Research of non-ordinary states of consciousness (or their important subgroup, for which I coined the term “holotropic”) has been for me a source of countless surprises and conceptual shocks, requiring radical changes in understanding consciousness, the human psyche, and the nature of reality. After many years of daily encounters with “anomalous phenomena,” which contemporary science was unable to explain and the existence of which was in conflict with its fundamental metaphysical assumptions, I came to the conclusion that careful study of holotropic states and various phenomena which are associated with them, such as statistically highly improbable meaningful coincidences (Jung’s “synchronicities”), shows the inevitability of a radical revision of thinking in psychology and psychiatry.

Conceptual changes required in these disciplines would in their nature, depth, and scope resemble the revolution which the physicists experienced in the first three decades of the twentieth century, when they had to move from Newtonian mechanics to theories of relativity and later to quantum physics. It is even possible to say that, in a certain sense, this conceptual revolution would be a logical completion of the radical changes which many years ago already occurred in physics.

The changes in the understanding of consciousness and of the human psyche in health and disease that naturally follow from the research of holotropic states fall into several categories. This research has shown the necessity to expand the traditional model of the psyche, limited to postnatal biography and the Freudian individual unconscious by two vast areas – perinatal (which has a close connection with the memories of biological birth) and transpersonal (mediating experiences of identification with other people, animals, and the botanical realm and with human and animal ancestors, as well as experiences of the historical and archetypal collective unconscious, as described by C. G. Jung). Traditional psychiatry sees the beginnings of “psychogenic” disorders – those that do not have any demonstrable biological causes – in infancy and childhood. The work with holotropic states shows clearly that these disorders have additional deep roots in the perinatal and transpersonal realms of the unconscious. This finding might seem in and of itself very pessimistic, but it is outweighed by the discovery of new effective therapeutic mechanisms which operate on these deep levels of the unconscious.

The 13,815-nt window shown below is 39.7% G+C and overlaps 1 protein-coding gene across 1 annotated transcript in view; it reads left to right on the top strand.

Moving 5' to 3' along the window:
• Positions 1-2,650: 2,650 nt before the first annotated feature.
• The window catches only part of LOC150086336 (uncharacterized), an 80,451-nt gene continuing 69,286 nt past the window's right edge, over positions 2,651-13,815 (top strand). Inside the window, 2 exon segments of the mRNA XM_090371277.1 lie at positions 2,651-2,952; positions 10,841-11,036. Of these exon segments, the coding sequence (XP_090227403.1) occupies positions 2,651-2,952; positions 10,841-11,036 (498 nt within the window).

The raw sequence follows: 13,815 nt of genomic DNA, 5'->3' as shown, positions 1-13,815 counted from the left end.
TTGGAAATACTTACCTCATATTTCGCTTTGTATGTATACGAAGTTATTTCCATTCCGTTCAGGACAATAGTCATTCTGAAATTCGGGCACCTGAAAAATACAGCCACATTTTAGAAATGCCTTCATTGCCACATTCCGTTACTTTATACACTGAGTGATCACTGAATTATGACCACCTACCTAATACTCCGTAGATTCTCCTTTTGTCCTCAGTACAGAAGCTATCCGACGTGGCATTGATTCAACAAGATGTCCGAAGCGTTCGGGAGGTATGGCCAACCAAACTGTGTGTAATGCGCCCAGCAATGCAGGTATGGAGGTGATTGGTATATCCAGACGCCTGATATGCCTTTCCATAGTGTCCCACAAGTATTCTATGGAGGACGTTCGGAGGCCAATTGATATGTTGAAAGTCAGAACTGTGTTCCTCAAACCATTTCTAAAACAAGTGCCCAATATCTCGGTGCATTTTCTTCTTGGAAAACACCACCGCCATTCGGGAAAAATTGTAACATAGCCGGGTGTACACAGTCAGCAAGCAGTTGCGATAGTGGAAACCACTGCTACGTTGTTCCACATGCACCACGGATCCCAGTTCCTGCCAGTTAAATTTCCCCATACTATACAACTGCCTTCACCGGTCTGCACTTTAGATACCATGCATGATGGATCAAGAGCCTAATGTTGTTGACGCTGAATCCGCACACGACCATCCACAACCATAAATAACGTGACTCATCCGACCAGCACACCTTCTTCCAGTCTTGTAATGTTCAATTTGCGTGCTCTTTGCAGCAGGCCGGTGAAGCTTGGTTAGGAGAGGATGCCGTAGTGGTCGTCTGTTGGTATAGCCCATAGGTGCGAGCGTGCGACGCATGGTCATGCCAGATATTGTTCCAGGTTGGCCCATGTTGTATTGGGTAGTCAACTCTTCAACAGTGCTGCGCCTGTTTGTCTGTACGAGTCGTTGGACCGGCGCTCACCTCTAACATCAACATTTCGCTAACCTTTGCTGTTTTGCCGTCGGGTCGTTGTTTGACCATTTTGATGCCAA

The goal in traditional psychotherapies is to reach an intellectual understanding of how the human psyche functions – what are its basic motivating forces, why do symptoms develop and what is their meaning. This understanding then forms the basis for the development of techniques that psychotherapists use for the treatment of their clients. A serious problem associated with this strategy is a striking lack of agreement among psychologists and psychiatrists concerning the most fundamental theoretical problems and, consequently, an astonishing number of competing schools of psychotherapy. The work with holotropic states offers a surprising radical alternative – mobilization of deep inner healing intelligence of the clients that is capable to govern the process of healing and transformation.

Materialistic science does not have a place for any form of spirituality and considers it to be essentially incompatible with the scientific worldview. It perceives any form of spirituality as an indication of lack of education, superstition, gullibility, primitive magical thinking, or a serious psychopathological condition. Modern consciousness research shows that spirituality is a natural and legitimate dimension of the human psyche and of the universal order of things. However, it is important to emphasize that this statement refers to direct authentic spirituality based on personal experience and not to the ideology and dogmas of organized religions.

New observations show that consciousness is not an epiphenomenon of matter – a product of complex neurophysiological processes in the brain – but a fundamental primary attribute of existence, as it is described in the great spiritual philosophies of the East. As suggested by the Swiss psychiatrist C. G. Jung, the psyche is not enclosed in the human skull and brain, but permeates all of existence (as anima mundi). The individual human psyche is an integral part of this cosmic matrix and can under certain circumstances experientially identify with its various aspects.

This new understanding of the human psyche has important sociopolitical implications. Medical anthropologists have shown that the striking physical differences between various human groups disappear when the scientific research of homo sapiens penetrates the thin layers of the epidermis; the basic anatomical, physiological, and biochemical characteristics are shared by all of humanity. Modern consciousness research complemented this observation by similar findings related to the human psyche. On the postnatal biographical level exist large individual and cultural differences; the conditions of life differ radically from person to person from family to family, and from culture to culture. However, these differences begin to disappear as soon as experiential self-exploration in holotropic states of consciousness reaches the perinatal level. All members of the human species share the experiences of prenatal life and birth; the differences in this area are interindividual rather than specific for various racial groups. And when the process of deep experiential probing reaches the transpersonal level, all differences disappear,